• Princess Princess Ever After, by Katie O’Neill (Oni Press, 2016): The traditional fairy tale trope gets flipped in this graphic novel when Amira, a princess with a mohawk, rescues Princess Sadie, a princess trapped by her evil sister. Sadie eventually rescues Amira in return and the two feisty royals fall in love. The graphic form will have wide appeal; some of the language, in complexity (“spontaneous,” “fulfillment”) and tone (“butthead”) may make it better for middle-grade readers than younger ones.
  • Maiden Voyage, by Adam Reynolds, Chaz Harris, and Jaimee Poipoi, illustrated by Bo Moore and Christine Luiten (Promised Land Entertainment Limited, 2018): In the same universe as Promised Land (below), but with a new cast of characters, this tale of adventure features a fisherman’s daughter, a courageous female captain, pirates, and an evil queen. Despite a few stylistic flaws, it has plenty of action and heart. Full review.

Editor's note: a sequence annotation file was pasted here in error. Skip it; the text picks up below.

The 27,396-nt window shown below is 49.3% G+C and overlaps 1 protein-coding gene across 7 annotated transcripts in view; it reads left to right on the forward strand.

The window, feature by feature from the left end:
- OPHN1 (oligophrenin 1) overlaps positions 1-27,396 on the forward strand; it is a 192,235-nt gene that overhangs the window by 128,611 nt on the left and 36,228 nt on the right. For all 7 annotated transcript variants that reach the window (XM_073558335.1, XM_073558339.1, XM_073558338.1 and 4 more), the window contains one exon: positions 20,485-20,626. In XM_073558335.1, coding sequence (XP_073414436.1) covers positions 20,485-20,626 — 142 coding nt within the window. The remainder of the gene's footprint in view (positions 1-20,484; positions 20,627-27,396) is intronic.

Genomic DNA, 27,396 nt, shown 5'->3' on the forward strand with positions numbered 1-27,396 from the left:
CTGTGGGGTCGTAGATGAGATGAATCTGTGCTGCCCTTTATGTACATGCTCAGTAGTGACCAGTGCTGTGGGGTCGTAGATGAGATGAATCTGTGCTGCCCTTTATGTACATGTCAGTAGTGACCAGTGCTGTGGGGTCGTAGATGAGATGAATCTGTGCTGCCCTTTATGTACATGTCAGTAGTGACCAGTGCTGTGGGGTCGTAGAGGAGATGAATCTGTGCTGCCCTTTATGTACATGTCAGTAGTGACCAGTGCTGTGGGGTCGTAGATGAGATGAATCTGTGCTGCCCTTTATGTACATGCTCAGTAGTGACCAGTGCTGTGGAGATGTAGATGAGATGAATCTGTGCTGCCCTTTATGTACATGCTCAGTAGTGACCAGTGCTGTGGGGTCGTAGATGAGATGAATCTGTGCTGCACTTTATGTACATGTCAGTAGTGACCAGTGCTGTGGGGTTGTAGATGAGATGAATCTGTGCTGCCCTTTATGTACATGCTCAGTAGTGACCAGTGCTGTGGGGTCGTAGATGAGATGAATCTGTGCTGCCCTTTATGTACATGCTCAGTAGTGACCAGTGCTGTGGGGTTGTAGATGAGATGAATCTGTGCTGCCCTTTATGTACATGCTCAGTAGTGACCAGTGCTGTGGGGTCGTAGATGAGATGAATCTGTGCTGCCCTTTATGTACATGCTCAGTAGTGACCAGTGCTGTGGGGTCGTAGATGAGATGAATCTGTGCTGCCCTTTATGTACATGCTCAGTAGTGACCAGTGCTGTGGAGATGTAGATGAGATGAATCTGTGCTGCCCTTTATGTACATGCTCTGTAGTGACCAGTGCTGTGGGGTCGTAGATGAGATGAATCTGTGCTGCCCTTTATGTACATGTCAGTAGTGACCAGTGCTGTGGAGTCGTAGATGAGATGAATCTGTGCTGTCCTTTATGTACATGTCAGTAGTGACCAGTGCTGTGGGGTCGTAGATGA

• Raven Wild, by Adam Reynolds, Caitlin Spice, and Chaz Harris, illustrated by Bo Moore and Christine Luiten (Promised Land Entertainment Limited, 2020): Also in the same universe as Promised Land (below), a young trans woman has adventures and finds love in a fantasy world. Empowering, but wordy for the picture-book age group. Full review.
  • Prince and Knight, by Daniel Haack and illustrated by Stevie Lewis (Little Bee Books, 2018): A prince’s parents seek to find him a bride. While defending the kingdom from a dragon, however, he falls in love with the (male) knight who helps him. His parents are overjoyed he has found someone to love, and the two marry. Full review.